Anti-Inflammatory Drugs Could Help Treat Depression
Researchers just announced that a new group of anti-inflammatory drugs may be able to help treat depression.
A review was published on October 18 in the journal Molecular Psychiatry, explaining that a link between anti-inflammatory drugs and the mental health condition could shed some light on the role inflammation plays in depression.
These drugs are currently being used to treat autoimmune diseases like psoriasis and rheumatoid arthritis; however, they have also been found to reduce depression symptoms in patients.
The earlier studies discussed in the review had tested the drugs as treatments for certain autoimmune conditions. Researchers were not testing the drugs’ effectiveness at treating depression, yet they collected data on patients’ depression symptoms. Their findings warranted future studies of these drugs as treatment for mental health conditions.
“It’s becoming increasingly clear to us that inflammation plays a role in depression, and now our review suggests that it may be possible to treat these individuals using some anti-inflammatory drugs,” said Dr. Golam Khandaker, the senior author of the review and a psychiatrist at the University of Cambridge.
When the body is fighting an infection, it produces proteins called cytokines. In people with autoimmune diseases, the body produces these proteins mistakenly. In one study, researchers discovered that there could be a link between the levels of cytokines in a person’s blood and their risk for depression. In fact, they found that children with high cytokine levels were more likely to develop depression later in life.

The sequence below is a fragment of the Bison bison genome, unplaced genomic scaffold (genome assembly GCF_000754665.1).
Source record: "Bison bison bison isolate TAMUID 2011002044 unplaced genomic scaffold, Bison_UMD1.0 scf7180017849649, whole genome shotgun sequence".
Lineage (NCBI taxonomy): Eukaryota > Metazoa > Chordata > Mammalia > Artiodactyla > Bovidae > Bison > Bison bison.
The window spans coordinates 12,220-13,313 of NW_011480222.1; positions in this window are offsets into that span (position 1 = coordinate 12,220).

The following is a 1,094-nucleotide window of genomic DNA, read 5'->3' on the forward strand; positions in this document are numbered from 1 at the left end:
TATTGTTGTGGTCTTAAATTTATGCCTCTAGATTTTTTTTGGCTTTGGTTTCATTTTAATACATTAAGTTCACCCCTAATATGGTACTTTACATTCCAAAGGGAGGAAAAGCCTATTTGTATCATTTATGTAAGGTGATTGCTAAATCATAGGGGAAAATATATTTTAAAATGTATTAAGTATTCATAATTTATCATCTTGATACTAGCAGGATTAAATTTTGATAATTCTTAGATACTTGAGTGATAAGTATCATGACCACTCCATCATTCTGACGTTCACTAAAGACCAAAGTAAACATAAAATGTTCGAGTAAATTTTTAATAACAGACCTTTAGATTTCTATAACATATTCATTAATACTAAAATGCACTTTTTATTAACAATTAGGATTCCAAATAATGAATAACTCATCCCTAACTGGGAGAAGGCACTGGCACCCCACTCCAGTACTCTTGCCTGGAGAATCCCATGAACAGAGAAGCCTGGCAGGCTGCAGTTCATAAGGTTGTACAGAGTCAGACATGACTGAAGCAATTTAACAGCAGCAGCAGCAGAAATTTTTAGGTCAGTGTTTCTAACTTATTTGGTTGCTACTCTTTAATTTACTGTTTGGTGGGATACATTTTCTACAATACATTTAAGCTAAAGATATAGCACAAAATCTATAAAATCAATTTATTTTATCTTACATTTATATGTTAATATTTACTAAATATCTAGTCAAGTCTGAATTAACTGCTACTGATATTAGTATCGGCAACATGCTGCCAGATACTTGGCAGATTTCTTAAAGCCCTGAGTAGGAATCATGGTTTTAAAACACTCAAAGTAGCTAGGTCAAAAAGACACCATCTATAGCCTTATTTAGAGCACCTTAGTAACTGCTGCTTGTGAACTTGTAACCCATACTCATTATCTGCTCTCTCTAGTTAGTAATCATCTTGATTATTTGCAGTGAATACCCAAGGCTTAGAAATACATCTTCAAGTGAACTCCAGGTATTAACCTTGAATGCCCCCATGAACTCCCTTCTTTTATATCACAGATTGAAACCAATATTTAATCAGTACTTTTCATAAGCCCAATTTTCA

Other studies showed that patients with depression showed significant improvement in their symptoms after taking the anti-inflammatory drugs in comparison to individuals who were given a placebo.
“It’s too early to say whether these anti-cytokine drugs can be used in clinical practice for depression,” said Peter Jones, a co-author of the review. “We will need clinical trials to test how effective they are in patients who do not have the chronic conditions for which the drugs have been developed.”
As many as 350,000 people worldwide are affected by depression, and baby boomers have the highest rate of depression among any generation of American adults. One in seven baby boomers says that they are currently being treated for the mental health condition. Unfortunately, however, over 80% of depressed adults do not seek out professional help.